The movie follows the memory selection process of several people. One man continually talks about his sexual conquests until the final moment when he selects his daughter's wedding as the memory he wishes to keep. A young girl gushes about her experience at Disneyland, but in the end selects a memory of lying with her head in her mother's lapespecially the smell and texture of the experience. A middle aged man wants to remember what it was like to fly through the clouds and an older man wants to remember riding the trolley car as a youthwith the window open and the breeze blowing in his face.
 Several of the characters in the film are not actors, but ordinary people who were among over 500 interviewed by the director. Their memories are in fact the memories that these ordinary people would like to take with them. Several of the professional actors abandoned the script in favor of memories that were really important to them as persons. Hirokazu joked about how these actors ignored the fine script that he had written, but it was clear that he was very pleased that the actors chose their own memories.
 After the newly dead have selected their memoriesnot an easy taskthose memories are put on film. After the dead watch the filmic recreation of their memories, they pass on to the next world. This process is important for two reasons. First, putting the memories on film gives the audience a better understanding of the memories. One woman, for example, wanted to remember herself dancing in a red dress as a young child. The audience then sees a little girl dancing in a red dress, just as the woman remembered it. Second, I found the process to be a clever comment on film making. The guides are actually people who are dead but have not yet been able to select a memory. These guides are also the ones who put the memories of others on film. In Japan, movie makers are considered neither entertainers nor artists, but something in between. Thus, the status of film makers in Japan mirrors the status of the guides: they make "films" of the memories but are themselves neither alive nor passed on to the next world.
 The joy of this movie is watching the selection of memories by the various characters. We are invited to consider our own lives and the memory that we would take with us if we could take only one. The invitation to consider the meaning of our own lives in the face of death is not a new one. Tolstoy invites us to do this in The Death of Ivan Ilych, as does May Sarton in As We Are Now. The same invitation comes to us in the recent Martin Brest film, Meet Joe Black, and proffered in the popular Christmas movies, It's A Wonderful Life. In After Life, however, it is proffered again in an unusual and powerful way that cannot but leave the viewer accepting the invitation.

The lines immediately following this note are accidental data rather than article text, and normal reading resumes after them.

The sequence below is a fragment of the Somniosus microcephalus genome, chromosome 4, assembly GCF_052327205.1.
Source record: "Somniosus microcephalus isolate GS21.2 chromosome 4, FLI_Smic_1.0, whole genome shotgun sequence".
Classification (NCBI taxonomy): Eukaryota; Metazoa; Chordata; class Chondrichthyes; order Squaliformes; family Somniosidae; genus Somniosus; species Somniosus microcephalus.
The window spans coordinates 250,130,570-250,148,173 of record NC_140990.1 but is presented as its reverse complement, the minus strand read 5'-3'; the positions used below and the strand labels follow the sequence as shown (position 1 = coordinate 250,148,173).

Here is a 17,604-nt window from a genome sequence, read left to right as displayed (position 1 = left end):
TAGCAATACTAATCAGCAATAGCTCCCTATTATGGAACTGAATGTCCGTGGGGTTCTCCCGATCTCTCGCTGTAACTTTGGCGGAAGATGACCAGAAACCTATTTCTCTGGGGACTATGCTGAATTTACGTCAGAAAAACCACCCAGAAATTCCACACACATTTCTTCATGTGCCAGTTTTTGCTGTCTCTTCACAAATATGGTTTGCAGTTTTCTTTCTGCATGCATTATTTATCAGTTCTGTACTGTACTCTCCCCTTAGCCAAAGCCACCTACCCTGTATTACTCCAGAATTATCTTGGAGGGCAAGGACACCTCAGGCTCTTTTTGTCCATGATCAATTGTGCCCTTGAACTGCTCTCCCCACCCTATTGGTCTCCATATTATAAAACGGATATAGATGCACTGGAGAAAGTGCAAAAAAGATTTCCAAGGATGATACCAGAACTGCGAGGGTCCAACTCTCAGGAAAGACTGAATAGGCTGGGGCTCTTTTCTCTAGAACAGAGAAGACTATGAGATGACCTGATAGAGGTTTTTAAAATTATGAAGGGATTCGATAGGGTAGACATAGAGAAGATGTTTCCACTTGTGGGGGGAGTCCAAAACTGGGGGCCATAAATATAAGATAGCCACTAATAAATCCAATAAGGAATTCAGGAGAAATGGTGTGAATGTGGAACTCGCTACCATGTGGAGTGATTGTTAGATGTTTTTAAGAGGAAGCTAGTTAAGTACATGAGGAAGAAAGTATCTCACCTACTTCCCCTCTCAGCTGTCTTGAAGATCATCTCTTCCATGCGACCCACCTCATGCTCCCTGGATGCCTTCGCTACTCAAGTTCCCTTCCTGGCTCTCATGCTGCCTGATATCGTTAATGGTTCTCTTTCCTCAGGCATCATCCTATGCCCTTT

THE LOSS OF SEXUAL INNOCENCE
 There is an oft-repeated story in aesthetics that goes like this. A famous pianist performs a new composition at the music hall. After the performance, a patron of the arts approaches the pianist to express her appreciation and admiration. "That is a marvelous composition and you played it beautifully," she says, "but tell me, what does it mean?" The pianist responds by sitting down at the piano and playing the entire composition again.
 Immediately after the premiere screening of The Loss of Sexual Innocence, a young man in the audience rose and asked the director, Mike Figgis, if he could say in a few words "what the movie is about." To this Figgis responded by saying: "I don't mean to be flip, but no." He then said, "You've had two hours . . ." and he let the phrase dangle as though what he wanted to do was to show the young man the movie again.
 I might have taken Figgis' response to be a cruel one to an unsophisticated movie viewer, except for the fact that Figgis had already said something similar before the screening. Someone asked Figgis if it was easier for him to find funding for his movies after the success of Leaving Las Vegas. Figgis said that it was not easy to find funding for The Loss of Sexual Innocence, because no matter what he said about the movie, no one would be able to understand it without seeing it. Since it was not already made, he found himself in a bindno movie to show and nothing to say that would explain it.
 It is, then, with significant trepidation that I will try to say "what the movie is about." The film portrays various formative incidents and sexual awakenings in the life of Nic. Some of these incidents occur during Nic's boyhood in Kenya, others during his teens in sixties London, and yet others during his adult life where he pursues a career as a film ethnographer. Interspersed in between these various events is the story of Adam and Eve in the Garden of Eden. All of this is about human sexuality, but it is not just about our first sexual encounters. The loss of sexual innocence is about our becoming aware of the complexity of human sexuality. Sex is not just heterosexuality. Marital sex is not what we think it will be. Sex outside of marriage is not what we expect, and so on. Since the narrative covers childhood, adolescence, and adulthood, the message is that losing our sexual innocence is an ongoing project.